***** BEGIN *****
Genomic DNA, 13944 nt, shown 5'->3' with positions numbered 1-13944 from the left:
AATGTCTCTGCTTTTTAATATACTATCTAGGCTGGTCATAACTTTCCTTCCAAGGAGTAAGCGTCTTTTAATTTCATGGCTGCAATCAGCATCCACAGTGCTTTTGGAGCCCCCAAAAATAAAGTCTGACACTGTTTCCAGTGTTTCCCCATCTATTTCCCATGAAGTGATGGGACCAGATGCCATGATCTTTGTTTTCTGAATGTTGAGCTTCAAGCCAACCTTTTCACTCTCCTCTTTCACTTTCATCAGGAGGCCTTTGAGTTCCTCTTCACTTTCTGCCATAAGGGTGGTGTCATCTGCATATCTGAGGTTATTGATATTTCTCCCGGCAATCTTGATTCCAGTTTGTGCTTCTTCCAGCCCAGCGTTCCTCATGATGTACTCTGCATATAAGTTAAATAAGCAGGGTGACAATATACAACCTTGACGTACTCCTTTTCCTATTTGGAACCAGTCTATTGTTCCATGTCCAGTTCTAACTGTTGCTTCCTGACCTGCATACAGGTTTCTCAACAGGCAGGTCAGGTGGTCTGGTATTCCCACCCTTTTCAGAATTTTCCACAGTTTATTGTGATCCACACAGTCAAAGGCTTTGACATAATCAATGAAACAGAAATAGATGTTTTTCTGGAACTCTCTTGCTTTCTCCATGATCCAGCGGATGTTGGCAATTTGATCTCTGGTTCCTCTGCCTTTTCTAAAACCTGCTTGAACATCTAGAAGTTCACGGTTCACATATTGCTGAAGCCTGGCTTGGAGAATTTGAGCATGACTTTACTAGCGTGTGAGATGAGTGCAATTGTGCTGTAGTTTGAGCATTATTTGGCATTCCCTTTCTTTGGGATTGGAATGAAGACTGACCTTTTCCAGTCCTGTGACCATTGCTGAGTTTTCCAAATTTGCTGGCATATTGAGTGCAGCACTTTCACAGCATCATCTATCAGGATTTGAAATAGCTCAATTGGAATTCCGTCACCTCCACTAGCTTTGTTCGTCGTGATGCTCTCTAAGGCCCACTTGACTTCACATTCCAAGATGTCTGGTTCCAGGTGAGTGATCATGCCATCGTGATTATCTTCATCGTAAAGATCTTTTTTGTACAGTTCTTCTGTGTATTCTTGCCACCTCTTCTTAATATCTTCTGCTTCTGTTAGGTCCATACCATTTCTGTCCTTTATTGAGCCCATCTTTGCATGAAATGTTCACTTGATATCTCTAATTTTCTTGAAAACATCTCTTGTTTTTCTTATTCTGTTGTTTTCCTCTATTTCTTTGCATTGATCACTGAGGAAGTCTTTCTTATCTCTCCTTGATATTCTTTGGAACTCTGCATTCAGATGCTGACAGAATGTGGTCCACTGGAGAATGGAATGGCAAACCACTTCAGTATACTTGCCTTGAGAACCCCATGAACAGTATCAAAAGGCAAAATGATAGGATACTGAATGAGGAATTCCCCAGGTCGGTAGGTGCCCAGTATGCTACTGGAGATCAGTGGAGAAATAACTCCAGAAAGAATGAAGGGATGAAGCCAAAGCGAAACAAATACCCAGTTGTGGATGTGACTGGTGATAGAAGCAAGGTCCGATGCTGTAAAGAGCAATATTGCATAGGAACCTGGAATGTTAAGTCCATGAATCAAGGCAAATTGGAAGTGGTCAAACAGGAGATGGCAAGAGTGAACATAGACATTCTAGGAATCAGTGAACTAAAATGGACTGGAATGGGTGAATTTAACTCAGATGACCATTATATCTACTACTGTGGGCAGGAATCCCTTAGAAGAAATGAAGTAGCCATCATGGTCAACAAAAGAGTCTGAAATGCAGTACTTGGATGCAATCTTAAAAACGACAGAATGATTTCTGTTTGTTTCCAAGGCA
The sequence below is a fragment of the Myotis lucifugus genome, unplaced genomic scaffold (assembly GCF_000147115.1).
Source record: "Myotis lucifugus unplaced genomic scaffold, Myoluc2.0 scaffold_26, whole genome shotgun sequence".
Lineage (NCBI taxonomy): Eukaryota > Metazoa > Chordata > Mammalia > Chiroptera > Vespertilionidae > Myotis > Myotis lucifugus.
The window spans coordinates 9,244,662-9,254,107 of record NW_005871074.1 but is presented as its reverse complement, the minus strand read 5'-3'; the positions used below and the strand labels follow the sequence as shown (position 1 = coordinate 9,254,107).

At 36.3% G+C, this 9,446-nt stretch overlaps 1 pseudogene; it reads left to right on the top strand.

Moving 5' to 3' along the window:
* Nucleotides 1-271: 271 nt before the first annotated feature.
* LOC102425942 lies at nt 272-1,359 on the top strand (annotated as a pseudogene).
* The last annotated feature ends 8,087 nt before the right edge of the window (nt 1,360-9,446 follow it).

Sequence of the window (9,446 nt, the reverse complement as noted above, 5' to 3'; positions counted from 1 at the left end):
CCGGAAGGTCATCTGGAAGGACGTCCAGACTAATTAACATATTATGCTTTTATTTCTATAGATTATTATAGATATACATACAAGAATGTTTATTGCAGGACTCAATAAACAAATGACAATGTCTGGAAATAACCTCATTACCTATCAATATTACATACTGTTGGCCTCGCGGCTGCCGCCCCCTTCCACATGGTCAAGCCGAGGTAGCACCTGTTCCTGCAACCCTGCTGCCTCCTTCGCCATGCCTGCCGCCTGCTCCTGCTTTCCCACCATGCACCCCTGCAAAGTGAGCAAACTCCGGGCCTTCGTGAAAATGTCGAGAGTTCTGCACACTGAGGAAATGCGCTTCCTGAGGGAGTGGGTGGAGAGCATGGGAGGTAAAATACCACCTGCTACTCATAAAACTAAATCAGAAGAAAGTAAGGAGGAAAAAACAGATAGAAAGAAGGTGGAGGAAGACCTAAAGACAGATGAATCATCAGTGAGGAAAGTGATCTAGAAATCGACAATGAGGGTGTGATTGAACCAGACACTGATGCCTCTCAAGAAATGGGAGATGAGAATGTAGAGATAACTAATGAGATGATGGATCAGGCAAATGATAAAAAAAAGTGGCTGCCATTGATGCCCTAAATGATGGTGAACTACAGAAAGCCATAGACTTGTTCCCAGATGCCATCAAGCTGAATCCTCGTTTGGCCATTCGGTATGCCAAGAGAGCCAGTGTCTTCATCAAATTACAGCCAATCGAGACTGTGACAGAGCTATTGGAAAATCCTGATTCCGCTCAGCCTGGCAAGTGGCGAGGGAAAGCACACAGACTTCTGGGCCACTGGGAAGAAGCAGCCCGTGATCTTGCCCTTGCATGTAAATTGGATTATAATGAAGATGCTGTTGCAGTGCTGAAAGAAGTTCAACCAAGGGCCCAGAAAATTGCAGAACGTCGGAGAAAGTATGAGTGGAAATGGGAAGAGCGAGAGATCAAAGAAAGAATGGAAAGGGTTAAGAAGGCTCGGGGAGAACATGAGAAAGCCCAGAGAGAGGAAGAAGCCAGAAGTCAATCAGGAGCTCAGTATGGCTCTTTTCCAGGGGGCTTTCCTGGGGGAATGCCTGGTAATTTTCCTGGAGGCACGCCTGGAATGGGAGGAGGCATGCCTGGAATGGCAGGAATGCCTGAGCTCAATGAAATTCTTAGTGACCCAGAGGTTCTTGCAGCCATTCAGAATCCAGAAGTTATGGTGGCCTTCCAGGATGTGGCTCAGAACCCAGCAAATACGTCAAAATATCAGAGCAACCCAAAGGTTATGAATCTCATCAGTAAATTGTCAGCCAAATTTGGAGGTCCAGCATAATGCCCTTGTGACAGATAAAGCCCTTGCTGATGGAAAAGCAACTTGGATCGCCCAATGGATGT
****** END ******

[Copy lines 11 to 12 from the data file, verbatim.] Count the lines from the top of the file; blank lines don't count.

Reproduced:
* The last annotated feature ends 8,087 nt before the right edge of the window (nt 1,360-9,446 follow it).

Sequence of the window (9,446 nt, the reverse complement as noted above, 5' to 3'; positions counted from 1 at the left end):